Mrs. Brown. Well, you see, the Negro women had gotten together in 
the Sojourners for Truth and Justice. 

Mr. Bruce. The non-Communist Negro women ? 

Mrs. Brown. Yes, well, it was a Communist front, but they had 
non-Communists and Communist women in there, too. 

Mr. Bruce. This is the point I am trying to determine, here. The 
non-Communist Negro women got together in concern over what was 
happening to the group ? 

Mrs. Brown. Yes, and they were really trying to fight for civil 
rights. 

Mr. Bruce. The non-Communists? 

Mrs. Brown. The non- Communists, yes. 



1040 COMMUNIST ACTIVITIES IN THE CLEVELAND, OHIO, AREA 

Mr. Bruce. In other words, the Communist Party began to lose 
control over the Sojourners ? 

Mrs. Brown. They were beginning to lose control. 

Mr. Bruce. At this point the Communist Party then determined 
that it was to their advantage to break up the organization? 

Mrs. Brown. That is correct. 

Mr. Bruce. Thank you.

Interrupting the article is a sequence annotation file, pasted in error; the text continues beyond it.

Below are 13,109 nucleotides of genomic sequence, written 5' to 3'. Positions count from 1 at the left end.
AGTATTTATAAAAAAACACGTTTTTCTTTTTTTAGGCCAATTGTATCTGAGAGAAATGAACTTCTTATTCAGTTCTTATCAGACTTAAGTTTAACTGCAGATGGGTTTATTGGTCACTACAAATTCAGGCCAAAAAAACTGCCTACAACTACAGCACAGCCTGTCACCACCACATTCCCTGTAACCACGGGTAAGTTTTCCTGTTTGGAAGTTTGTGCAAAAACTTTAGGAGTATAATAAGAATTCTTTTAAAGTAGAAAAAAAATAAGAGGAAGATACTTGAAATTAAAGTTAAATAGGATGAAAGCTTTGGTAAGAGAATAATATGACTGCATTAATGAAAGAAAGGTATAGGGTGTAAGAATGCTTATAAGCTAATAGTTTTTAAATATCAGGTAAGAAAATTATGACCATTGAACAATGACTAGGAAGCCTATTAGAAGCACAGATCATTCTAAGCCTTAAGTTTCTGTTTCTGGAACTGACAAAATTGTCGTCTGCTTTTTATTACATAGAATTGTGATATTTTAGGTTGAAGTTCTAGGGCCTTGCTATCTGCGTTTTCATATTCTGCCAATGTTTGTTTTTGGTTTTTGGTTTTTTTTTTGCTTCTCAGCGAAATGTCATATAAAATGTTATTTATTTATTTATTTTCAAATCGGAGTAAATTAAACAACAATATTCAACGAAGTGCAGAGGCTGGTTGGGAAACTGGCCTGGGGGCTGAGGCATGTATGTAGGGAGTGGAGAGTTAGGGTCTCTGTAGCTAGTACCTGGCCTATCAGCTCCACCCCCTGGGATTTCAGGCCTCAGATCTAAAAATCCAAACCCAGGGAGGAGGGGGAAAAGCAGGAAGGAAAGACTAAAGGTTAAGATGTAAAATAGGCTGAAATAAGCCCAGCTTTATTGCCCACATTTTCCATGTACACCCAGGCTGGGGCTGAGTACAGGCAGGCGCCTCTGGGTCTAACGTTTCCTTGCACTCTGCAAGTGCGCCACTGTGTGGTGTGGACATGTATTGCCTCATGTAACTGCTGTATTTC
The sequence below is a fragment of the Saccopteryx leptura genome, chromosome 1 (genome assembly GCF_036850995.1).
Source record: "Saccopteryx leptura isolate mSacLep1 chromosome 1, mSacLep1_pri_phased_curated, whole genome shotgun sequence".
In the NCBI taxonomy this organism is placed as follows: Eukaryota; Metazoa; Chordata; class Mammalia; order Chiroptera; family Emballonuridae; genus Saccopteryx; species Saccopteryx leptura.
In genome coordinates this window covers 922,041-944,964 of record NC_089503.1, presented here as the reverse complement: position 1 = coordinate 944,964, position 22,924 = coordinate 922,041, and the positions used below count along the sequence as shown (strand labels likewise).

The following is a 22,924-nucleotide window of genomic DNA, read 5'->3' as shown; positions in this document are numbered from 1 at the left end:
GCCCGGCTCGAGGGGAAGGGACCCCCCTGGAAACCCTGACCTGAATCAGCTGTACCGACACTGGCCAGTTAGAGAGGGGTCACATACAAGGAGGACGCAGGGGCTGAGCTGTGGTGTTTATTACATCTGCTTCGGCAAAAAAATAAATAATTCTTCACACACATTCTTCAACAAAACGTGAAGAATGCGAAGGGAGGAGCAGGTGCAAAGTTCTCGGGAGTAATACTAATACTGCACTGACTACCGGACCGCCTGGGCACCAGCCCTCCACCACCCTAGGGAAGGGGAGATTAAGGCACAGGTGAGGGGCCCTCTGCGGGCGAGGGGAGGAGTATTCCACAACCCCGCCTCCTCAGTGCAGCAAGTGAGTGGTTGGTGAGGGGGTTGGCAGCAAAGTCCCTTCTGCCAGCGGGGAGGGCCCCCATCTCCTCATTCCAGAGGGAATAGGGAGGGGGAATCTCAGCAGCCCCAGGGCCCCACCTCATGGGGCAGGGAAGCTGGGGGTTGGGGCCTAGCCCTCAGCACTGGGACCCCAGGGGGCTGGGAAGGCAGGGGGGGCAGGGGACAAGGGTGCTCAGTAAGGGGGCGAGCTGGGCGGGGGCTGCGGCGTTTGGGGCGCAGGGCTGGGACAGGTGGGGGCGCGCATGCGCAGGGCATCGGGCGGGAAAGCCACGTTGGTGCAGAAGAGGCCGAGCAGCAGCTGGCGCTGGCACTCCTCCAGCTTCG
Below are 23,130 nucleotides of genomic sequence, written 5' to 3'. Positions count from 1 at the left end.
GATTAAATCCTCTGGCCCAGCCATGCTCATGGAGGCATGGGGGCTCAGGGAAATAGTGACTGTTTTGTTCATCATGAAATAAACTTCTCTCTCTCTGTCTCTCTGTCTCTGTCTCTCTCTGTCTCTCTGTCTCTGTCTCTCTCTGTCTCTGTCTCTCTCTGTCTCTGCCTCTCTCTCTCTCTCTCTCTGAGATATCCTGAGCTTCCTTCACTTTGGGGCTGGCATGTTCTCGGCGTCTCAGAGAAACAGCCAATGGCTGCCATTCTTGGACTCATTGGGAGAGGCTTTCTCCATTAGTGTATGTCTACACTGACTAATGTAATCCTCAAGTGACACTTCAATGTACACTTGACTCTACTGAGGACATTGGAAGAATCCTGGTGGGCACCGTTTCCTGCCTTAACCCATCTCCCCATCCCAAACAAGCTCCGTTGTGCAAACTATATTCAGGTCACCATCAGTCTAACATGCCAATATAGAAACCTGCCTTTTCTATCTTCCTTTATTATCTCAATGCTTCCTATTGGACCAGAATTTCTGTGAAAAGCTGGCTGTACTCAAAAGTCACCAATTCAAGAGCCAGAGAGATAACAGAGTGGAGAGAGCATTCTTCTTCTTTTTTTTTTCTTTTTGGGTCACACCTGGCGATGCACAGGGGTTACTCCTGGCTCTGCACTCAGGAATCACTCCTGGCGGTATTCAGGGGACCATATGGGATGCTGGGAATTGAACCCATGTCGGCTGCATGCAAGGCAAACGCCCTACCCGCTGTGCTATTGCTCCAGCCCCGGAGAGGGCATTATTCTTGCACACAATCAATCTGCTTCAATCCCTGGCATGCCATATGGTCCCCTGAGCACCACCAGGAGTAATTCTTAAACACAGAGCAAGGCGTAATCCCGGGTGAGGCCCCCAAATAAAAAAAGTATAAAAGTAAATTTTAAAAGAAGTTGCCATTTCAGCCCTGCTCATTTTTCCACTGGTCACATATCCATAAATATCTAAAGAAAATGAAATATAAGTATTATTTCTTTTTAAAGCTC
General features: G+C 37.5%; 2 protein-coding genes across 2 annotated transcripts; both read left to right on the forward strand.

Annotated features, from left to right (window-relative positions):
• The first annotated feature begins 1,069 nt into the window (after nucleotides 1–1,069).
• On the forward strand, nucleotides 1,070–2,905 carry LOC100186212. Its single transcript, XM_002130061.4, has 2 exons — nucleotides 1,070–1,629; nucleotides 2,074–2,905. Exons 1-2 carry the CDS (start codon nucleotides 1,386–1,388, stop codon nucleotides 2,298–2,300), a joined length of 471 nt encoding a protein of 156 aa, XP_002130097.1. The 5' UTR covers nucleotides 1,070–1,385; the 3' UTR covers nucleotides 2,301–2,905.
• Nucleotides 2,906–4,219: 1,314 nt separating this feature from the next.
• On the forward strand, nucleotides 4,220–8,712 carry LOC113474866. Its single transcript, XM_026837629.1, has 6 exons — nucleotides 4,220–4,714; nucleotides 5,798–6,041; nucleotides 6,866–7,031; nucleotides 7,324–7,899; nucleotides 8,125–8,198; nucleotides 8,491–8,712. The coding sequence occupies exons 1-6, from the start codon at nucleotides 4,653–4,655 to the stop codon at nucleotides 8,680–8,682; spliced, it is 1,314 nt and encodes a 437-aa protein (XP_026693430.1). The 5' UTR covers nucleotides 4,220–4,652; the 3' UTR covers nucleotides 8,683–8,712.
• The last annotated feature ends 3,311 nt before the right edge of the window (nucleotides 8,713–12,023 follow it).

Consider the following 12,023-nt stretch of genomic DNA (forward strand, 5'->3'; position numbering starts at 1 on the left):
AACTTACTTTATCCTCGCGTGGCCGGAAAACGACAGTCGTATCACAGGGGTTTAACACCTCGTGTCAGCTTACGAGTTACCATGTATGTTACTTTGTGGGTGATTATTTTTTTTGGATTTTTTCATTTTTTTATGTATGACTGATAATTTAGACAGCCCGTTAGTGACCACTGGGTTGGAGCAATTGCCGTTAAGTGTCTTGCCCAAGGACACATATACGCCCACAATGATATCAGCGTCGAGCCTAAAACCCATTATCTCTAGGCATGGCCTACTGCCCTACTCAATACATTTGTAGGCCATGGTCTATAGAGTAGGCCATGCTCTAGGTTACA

Mr. ScHERER. While we have this interruption, did I understand 
you to testify earlier that you attended a closed Communist Party 
meeting in Shaker Heights, in the Shaker Heights area of Cleveland? 

Mrs. Brown. Oh, yes. I attended several closed Communist Party 
meetings in that area. 

Mr. ScHERER. Shaker Heights ? Do you remember any specific ad- 
dress, or any specific home ? 

Mrs. Brown. Well, now, I wouldn't say exactly Shaker Heights, 
but it was in that area. And I really don't remember the addresses. 
I know that I attended Milton and Bertha Tenenbaum's home in 
that area. 

Mr. ScHERER. Did they live in Shaker Heights, or just in the Shaker 
Heights area? Did these two people whose names you have just 
mentioned live in Shaker Heights, or live in the Shaker Heights- 
Cleveland Heights area? 

Mrs. Brown. Well, I think it was the Cleveland-Shaker Heights 
area. I am not so sure about those areas. 

Mr. ScHERER. Were these colored people, or white people? 

Mrs. Brown. White people. Milton and Bertha Tenenbaum. 

That is the area where Yetta Land lives, and where Freida Harris 
lives, and Frieda Katz. It is around in that area. 

Mr. ScHERER. Shaker Heights is a rather well-to-do, expensive 
residential neighborhood, is it not? 

Mrs. Brown. In the area where the Tenenbaums live and the Lands 
live, it is not too expensive. It is moderate living, there. 

Mr. NiTTLE. In response to the question of Mr. Scherer, you men- 
tioned Freida Harris. Did you mean to say you knew her as a